Roy Lichtenstein (1923-1997)

Still Life with Cash Box

Roy Lichtenstein (1923-1997)
Still Life with Cash Box
signed and dated 'rf Lichtenstein '76' (on the reverse)
oil and magna on canvas
70 1/8 x 54 1/8 in. (178.1 x 137.5 cm.)
Painted in 1976.
Leo Castelli Gallery, New York
Waddington Galleries, London
Private collection, London
James Goodman Gallery, New York
Acquired from the above by the present owner on 13 November 1981
F. Schulze, "Pop Art Without Zowie: Lichtenstein's New Cool," Panorama-Chicago Daily News, 5-6 February 1977, p. 12 (illustrated).
Chicago, Richard Gray Gallery, Roy Lichtenstein: New Still Lifes, January-February 1977.
San Francisco, Fine Arts Museum, The Work Show, September-November 1978.


Executed in 1976, this work will be included in the catalogue raisonné being prepared by the Roy Lichtenstein Foundation.

Painted in 1976, Still Life with Cash Box is one of a series of Office Still Lifes that show deliberately and perversely underwhelming interiors whose very unobtrusiveness masks the conceptual somersaults that underpin Lichtenstein's paintings. Like all of his paintings, Still Life with Cash Box is essentially an abstraction, an exploration of the bizarre mechanics by which we see, which are here pushed to an absurd extreme as everyday objects such as a lamp, a desk, a window and the titular cash box are rendered through the use of diagonal lines that appear to invoke Op as much as Pop. In the Office Still Life series, Lichtenstein has complicated and reconstituted the process by which he created his paintings by taking more of a cue from the actual build-up and composition of the drawings that served as his models than ever before. In Still Life with Cash Box, this is evident in the blue and black stripes that recall the felt-pen lines from his drawing, as well as the grey which takes its cue from the pencil marks.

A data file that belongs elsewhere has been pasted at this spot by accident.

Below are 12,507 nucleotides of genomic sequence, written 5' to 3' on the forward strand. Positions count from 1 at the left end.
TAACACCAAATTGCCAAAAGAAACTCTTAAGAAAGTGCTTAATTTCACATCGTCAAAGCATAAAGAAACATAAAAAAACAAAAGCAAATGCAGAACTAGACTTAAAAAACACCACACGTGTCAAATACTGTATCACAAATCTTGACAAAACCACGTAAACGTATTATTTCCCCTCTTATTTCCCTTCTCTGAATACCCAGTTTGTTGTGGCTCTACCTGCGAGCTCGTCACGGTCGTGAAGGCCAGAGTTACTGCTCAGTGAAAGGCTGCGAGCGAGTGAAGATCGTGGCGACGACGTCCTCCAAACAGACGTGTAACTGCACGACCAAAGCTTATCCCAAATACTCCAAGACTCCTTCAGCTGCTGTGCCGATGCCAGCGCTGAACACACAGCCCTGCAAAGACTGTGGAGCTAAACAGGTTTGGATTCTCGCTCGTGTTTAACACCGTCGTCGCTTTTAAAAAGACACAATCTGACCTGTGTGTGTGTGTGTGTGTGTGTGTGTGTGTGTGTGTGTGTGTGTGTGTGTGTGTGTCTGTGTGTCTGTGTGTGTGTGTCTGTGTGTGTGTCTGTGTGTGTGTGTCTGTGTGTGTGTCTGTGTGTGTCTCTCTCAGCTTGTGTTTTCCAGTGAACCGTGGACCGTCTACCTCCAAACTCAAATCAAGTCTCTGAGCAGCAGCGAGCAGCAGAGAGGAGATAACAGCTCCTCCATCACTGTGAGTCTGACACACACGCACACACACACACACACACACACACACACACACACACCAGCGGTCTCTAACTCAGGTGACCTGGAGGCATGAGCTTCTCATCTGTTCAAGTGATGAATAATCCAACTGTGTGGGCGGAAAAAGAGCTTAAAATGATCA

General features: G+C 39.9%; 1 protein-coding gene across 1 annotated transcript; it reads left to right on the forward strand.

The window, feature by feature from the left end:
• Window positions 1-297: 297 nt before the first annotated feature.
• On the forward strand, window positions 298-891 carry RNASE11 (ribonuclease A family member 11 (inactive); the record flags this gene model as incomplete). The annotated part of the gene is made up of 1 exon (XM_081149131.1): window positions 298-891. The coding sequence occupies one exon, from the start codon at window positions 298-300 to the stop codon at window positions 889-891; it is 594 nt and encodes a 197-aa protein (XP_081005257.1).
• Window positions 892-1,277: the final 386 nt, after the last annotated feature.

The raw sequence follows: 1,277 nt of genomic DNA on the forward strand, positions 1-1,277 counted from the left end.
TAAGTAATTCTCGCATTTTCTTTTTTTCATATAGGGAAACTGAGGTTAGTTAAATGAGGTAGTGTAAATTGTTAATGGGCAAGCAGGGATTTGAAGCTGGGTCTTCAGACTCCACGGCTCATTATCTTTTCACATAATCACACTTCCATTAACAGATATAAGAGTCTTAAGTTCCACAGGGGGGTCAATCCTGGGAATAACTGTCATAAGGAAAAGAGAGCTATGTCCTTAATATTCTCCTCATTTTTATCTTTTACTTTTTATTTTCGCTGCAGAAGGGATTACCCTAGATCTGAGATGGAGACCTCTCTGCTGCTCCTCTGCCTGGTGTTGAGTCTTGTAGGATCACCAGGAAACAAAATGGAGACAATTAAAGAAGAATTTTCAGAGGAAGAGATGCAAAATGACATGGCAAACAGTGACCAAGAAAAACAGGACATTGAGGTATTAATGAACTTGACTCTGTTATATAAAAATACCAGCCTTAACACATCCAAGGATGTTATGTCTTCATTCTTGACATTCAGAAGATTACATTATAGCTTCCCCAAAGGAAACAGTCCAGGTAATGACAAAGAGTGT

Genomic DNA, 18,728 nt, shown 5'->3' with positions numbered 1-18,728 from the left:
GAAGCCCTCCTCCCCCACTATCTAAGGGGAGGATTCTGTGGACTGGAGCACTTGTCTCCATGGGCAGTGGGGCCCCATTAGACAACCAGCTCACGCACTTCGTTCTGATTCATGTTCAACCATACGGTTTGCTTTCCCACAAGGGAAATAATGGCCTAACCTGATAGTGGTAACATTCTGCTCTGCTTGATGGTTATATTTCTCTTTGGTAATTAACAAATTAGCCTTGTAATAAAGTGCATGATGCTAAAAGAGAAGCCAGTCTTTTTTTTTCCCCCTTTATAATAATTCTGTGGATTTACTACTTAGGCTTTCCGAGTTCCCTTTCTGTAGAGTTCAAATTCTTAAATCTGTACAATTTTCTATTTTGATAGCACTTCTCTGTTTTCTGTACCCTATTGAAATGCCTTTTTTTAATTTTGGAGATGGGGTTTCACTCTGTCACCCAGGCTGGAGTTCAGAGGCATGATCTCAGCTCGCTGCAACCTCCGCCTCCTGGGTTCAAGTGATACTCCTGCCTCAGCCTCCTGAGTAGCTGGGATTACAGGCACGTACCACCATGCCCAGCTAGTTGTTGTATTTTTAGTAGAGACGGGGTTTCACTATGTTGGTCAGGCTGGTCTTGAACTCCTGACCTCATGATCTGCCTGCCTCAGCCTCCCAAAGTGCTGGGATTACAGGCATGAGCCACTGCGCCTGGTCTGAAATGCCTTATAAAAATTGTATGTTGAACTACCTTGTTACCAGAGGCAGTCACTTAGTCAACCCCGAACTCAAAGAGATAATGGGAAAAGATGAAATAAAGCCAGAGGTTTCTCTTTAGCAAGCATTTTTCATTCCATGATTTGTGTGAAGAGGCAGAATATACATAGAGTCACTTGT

The drawing itself appears to have taken its subject matter from some ad or catalogue. There is the vague hint of implied narrative. Despite the humdrum appearance of the objects illustrated, the mechanics of the mind mean that our film noir-trained imaginations might read some crime into the sight of an open, empty cash box placed higgledy-piggledy upon a desk with the lamp behind it. Even the deliberately restrained palette, based on the minimal means of the drawing itself, adds to this atmosphere of an office that appears only recently to have been the scene of strange and possibly criminal goings-on. The viewer, though, in another Lichtenstein-esque twist, appears to have arrived after the event. Perhaps, by obliquely and tangentially introducing such subject matter, Lichtenstein was implying that he himself is the protagonist of some form of artistic crime, smuggling strange new meanings by subterfuge both into the realm of the office, which was doubtless fairly alien to him, and into the realm of art itself.